To Procter & Gamble: Stop Gambling with Our Health
An open letter from Women's Voices for the Earth to one of the biggest consumer product companies on the planet: make the obvious moral decision to remove a cancer-causing chemical from Tide® and Tide Free & Gentle®.
Dear Mr. McDonald,
We’d like to point out some serious discrepancies between P&G’s stated principles and its toxic products.
The Procter & Gamble website proudly displays a quote from its founder, front and center, regarding product safety:
"Throughout our history, P&G has believed that the safety of our products is a prerequisite for responsible business. Our co-founder, James Gamble, stated in the mid-1800s that ‘if you cannot make pure goods and full weight, go to something else that is honest, even if it is breaking stone.’ "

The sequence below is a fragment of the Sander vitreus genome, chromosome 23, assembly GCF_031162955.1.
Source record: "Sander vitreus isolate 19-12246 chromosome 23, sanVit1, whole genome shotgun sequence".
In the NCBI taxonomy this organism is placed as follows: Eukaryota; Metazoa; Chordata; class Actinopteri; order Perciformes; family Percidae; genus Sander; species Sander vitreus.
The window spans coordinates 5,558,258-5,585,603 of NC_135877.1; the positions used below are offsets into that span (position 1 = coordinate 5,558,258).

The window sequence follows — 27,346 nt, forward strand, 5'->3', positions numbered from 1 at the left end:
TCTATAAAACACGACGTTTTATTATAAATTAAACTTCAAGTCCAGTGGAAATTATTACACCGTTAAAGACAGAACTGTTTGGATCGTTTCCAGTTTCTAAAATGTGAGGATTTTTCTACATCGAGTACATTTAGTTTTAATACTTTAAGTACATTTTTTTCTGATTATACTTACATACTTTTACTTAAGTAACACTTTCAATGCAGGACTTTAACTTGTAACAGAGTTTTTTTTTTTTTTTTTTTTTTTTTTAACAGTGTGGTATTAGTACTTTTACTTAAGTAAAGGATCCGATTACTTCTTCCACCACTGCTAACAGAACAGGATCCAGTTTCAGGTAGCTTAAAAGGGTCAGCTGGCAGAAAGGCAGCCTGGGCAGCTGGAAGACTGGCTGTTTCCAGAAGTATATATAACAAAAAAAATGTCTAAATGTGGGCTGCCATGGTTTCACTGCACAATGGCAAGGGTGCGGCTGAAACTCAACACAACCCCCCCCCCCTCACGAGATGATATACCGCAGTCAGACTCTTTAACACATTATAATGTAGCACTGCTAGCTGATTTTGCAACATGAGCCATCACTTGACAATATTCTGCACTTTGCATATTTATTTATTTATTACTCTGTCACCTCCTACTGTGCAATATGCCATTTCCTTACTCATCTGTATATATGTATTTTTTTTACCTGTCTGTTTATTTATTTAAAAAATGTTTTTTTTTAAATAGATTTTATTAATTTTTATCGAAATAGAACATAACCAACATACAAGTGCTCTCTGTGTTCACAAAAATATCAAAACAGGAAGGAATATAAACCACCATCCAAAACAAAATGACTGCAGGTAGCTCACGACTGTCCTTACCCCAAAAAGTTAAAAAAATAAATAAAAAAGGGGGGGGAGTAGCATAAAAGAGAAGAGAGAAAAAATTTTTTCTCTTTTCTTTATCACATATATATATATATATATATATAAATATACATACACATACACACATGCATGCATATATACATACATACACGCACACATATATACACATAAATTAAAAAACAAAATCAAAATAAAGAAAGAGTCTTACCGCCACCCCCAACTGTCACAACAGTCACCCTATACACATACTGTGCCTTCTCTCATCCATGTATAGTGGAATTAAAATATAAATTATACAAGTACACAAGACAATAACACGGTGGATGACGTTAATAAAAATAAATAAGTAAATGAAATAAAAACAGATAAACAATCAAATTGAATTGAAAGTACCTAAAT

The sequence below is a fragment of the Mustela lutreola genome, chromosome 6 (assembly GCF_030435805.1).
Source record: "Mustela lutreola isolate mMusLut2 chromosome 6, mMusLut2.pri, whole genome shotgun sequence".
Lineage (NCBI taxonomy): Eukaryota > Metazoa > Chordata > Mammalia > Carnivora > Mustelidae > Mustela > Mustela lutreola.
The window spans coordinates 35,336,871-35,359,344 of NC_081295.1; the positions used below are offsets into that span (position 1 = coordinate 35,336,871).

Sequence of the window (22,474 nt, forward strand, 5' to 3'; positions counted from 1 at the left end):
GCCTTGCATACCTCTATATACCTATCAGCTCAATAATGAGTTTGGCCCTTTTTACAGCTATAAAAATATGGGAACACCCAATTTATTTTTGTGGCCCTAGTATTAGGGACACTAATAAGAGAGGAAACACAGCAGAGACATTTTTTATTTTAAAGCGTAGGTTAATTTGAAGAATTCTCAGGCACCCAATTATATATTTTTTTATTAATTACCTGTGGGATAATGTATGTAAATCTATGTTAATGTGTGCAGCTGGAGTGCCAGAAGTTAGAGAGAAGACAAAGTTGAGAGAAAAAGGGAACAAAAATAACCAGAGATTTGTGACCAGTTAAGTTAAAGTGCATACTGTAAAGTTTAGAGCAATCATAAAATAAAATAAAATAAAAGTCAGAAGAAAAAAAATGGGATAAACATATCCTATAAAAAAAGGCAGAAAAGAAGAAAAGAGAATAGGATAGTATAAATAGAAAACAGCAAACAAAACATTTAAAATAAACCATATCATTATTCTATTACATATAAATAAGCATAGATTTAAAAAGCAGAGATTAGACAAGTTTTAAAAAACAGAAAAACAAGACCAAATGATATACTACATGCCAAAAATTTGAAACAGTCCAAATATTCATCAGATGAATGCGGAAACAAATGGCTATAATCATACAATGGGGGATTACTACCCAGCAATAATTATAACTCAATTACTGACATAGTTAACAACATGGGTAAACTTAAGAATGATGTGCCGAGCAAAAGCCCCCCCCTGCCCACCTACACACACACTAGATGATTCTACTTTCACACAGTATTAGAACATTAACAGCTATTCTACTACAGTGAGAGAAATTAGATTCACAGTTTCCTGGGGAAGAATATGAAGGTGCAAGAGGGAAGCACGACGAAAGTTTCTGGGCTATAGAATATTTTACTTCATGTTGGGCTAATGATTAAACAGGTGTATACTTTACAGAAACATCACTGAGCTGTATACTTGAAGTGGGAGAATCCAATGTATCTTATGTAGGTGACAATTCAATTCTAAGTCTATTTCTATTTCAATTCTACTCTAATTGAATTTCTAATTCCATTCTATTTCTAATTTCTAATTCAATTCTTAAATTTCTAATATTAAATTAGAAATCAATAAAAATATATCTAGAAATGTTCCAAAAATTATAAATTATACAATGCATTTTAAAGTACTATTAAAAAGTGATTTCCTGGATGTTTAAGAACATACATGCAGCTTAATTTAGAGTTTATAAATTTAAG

What an admirable moral statement to build a company on!
How unfortunate that P&G doesn’t always follow it. Your company is blatantly turning its back on its founder’s ideals by refusing to remove 1,4-dioxane—a known cancer-causing chemical—from Tide® and Tide Free & Gentle®.
Your company claims that it will never compromise on its promise to ensure high quality, safe products. But that’s exactly what P&G is doing with your top-selling detergents. 1,4-dioxane is an impurity—a contaminant—not an intentionally-added ingredient, making Tide® and Tide Free & Gentle® a far cry from “pure.”
So, since you’ve strayed from the moral foundation on which your company was built, let us help you make the right decision by stating the obvious moral